THE Norwegian Institute of Fisheries and Seafood Research (NIFES) has produced new recommendations for the vitamin and mineral supplements in the feed for Atlantic salmon.
It says this is necessary because of a shift from mainly marine ingredients to feeds where more than 70 per cent comes from plants.
For the past six years NIFES has been taking part in an EU project called Arraina, the goal of which is to find out how much micronutrients different species of fish need now that the composition of the feed has changed.
Norway and Scotland have collaborated on the part of the project that concerns salmon. It turns out that, for some of the vitamins and minerals studied so far, the old recommendations are far from what the fish actually need.
‘When we first saw the results, we could hardly believe our eyes,’ said Kristin Hamre, senior scientist at NIFES.
‘For example, when the results for the B vitamin niacin came in, it turned out that salmon needs four times as much niacin as previously recommended, and twice as much vitamin B6.’
The old recommendations for micronutrients in feed were the result of trials conducted in the 1980s. The trials were largely performed on rainbow trout juveniles, and very few studies looked at salmon and adult fish.
‘Implementation of this new knowledge is important for the growth and welfare of the salmon,’ said Hamre.
‘Lack of micronutrients can be fatal for the fish. Too little of just one nutrient is enough to cause problems.’
She explained that farmed salmon feed has changed dramatically the last 10 to 15 years. Plants contain anti-nutrients that can cause the fish to absorb less of the nutrients in the feed, and in some cases the salmon therefore need different quantities of vitamins and minerals.
Hamre added: ‘Even if the plants contain these nutrients, the fish are unable to absorb them to the same extent as they would from marine feeds.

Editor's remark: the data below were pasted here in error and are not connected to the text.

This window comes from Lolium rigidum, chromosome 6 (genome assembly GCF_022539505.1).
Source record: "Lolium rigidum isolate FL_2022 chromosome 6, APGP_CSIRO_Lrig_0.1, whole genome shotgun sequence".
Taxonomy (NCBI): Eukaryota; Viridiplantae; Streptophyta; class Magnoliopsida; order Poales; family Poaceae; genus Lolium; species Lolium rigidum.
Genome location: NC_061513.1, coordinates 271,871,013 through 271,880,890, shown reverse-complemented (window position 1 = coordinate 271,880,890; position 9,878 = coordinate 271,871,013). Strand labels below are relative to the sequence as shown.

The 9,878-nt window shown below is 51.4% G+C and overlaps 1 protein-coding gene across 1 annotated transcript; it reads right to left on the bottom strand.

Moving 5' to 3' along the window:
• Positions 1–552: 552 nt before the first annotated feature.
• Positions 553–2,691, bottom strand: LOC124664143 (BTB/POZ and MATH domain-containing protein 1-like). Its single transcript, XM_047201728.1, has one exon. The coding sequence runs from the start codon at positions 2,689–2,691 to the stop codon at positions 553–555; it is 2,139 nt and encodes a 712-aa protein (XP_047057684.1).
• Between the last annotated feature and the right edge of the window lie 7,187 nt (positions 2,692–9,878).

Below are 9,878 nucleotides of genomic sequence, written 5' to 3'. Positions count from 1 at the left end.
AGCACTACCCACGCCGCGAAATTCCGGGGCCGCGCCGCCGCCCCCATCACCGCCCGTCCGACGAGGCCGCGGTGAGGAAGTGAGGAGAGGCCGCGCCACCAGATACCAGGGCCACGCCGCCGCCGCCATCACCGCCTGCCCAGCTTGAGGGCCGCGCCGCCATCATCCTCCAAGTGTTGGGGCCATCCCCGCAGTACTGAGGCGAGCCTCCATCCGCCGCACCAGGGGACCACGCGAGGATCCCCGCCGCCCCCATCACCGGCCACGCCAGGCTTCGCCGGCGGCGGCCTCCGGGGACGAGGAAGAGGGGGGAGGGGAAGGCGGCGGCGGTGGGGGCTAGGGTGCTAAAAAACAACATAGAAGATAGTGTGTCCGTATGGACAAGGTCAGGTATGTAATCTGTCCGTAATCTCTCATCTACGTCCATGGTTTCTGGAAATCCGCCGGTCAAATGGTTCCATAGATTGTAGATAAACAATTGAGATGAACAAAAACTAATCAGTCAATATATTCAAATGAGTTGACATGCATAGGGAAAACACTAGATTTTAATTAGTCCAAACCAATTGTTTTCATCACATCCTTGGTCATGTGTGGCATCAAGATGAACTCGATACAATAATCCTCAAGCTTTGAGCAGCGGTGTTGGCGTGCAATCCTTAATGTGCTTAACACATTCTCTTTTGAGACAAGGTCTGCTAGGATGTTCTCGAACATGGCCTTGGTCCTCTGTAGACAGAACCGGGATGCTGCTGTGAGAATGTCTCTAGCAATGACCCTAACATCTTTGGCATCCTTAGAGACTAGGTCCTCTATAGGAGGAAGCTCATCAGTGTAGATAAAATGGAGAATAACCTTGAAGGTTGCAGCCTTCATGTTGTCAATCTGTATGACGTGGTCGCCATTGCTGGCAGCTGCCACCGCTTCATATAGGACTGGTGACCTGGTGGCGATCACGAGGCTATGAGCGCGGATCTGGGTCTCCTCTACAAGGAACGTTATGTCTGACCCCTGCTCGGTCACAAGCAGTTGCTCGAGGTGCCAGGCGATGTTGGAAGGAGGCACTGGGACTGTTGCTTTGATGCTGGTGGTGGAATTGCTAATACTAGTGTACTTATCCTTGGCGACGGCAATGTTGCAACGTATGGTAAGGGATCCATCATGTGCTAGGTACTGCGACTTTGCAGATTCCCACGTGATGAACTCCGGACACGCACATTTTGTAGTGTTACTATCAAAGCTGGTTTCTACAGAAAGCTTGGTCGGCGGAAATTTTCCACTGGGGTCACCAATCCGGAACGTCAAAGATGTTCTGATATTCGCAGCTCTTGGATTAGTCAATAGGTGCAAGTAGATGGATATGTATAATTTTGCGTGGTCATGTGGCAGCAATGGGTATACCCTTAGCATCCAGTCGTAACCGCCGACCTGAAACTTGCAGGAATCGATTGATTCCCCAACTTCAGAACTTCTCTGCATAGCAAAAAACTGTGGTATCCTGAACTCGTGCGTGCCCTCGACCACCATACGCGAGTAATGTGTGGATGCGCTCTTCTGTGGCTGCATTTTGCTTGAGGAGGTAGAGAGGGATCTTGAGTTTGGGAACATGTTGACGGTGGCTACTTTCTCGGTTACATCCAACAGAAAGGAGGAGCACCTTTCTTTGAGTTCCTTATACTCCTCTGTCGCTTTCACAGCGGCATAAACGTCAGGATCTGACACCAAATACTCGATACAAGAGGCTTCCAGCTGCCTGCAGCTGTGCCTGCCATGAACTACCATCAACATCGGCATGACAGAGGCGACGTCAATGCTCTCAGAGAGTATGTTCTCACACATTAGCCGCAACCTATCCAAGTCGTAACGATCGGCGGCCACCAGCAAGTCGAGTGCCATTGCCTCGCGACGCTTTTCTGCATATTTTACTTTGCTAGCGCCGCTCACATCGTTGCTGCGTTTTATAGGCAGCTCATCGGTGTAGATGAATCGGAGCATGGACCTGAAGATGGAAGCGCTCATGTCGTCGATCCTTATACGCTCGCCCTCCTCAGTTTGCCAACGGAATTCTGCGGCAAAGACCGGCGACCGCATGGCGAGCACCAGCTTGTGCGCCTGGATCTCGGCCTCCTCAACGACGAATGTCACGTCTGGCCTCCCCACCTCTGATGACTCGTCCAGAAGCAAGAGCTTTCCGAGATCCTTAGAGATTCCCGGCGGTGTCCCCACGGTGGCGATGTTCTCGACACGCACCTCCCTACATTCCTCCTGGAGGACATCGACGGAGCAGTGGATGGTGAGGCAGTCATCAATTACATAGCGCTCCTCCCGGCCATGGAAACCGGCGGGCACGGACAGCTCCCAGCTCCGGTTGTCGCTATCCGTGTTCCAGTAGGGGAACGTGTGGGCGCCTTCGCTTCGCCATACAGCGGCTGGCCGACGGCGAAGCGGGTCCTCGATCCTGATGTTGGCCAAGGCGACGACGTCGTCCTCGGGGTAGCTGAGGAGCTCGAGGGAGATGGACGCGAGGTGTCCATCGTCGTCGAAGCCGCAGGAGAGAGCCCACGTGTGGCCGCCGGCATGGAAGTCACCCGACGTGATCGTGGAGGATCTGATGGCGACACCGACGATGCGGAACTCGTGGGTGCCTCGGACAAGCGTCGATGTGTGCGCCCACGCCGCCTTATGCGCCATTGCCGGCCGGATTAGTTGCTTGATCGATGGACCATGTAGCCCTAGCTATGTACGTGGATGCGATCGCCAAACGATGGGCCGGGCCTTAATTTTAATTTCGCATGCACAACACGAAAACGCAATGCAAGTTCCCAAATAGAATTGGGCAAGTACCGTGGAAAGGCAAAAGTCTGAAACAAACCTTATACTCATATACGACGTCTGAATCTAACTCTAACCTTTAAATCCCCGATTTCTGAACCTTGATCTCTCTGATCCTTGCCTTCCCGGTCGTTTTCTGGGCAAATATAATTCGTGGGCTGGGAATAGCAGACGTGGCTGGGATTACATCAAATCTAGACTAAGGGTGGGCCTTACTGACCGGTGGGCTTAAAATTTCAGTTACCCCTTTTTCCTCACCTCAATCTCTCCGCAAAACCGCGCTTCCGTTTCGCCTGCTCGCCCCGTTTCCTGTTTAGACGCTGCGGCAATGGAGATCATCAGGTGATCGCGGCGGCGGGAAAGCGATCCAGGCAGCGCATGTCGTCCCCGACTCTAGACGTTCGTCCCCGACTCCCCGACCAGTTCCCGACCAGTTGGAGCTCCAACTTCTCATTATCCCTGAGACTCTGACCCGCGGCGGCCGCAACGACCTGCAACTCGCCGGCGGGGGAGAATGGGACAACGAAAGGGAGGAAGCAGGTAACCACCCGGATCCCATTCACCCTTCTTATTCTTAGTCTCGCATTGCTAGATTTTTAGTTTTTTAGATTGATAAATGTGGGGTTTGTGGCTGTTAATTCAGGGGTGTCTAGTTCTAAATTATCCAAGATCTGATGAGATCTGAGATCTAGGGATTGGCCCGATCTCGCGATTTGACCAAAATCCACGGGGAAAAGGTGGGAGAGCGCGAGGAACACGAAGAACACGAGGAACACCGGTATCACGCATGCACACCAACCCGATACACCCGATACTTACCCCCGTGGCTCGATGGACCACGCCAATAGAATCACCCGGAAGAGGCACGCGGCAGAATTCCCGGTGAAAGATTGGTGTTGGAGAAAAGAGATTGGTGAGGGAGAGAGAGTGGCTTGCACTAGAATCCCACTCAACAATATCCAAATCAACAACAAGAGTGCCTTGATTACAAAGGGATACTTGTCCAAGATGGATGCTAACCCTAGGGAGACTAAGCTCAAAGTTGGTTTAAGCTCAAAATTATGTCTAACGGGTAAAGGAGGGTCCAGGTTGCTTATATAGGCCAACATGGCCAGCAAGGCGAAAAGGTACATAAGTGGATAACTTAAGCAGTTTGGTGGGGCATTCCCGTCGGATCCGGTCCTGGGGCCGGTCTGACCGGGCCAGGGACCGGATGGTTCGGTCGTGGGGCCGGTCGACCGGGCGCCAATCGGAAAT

‘Plant ingredients also contain lower levels of some nutrients than fishmeal and fish oil do. That is why we need to adjust the amount of micronutrients.’
Through the Arraina project, NIFES scientists have now created nutrient packages of all the micronutrients, which they have added in graded levels to the feed.
They have tested it on both small fish in freshwater and smolt in seawater, and they are now conducting long-term studies on bigger fish.
The scientists are currently working their way through the list of vitamins and minerals, and have so far covered vitamin C, vitamin E, eight different B vitamins and several minerals.
They are using a method where they look for the level of all micronutrients in one and the same trial, instead of studying one at a time.
They use biomarkers such as the concentration of vitamins in tissue, which is a very effective method that yields results quickly. It is a screening approach, and studies should be conducted of individual nutrients as a follow-up.
Hamre explained: ‘Previously, scientists could spend their whole career doing these types of studies. The new methods and tools mean that we get results much quicker.
‘It is nonetheless our preliminary approach to the issue, in the future we will study selected nutrients in more detail.
‘With increasing use of plant ingredients in the feed, it is important that we find the right supplementation of vitamins and minerals to ensure good growth and robust and healthy fish.’
In a separate study, the Norwegian Food Inspectorate has submitted samples of Norwegian produced salmon for laboratory analysis and the results show that the omega-3 level in farmed salmon has decreased over the past 10 years, because large parts of today’s salmon feed are plant- and not fish based.
Picture: Kristin Hamre, senior scientist at NIFES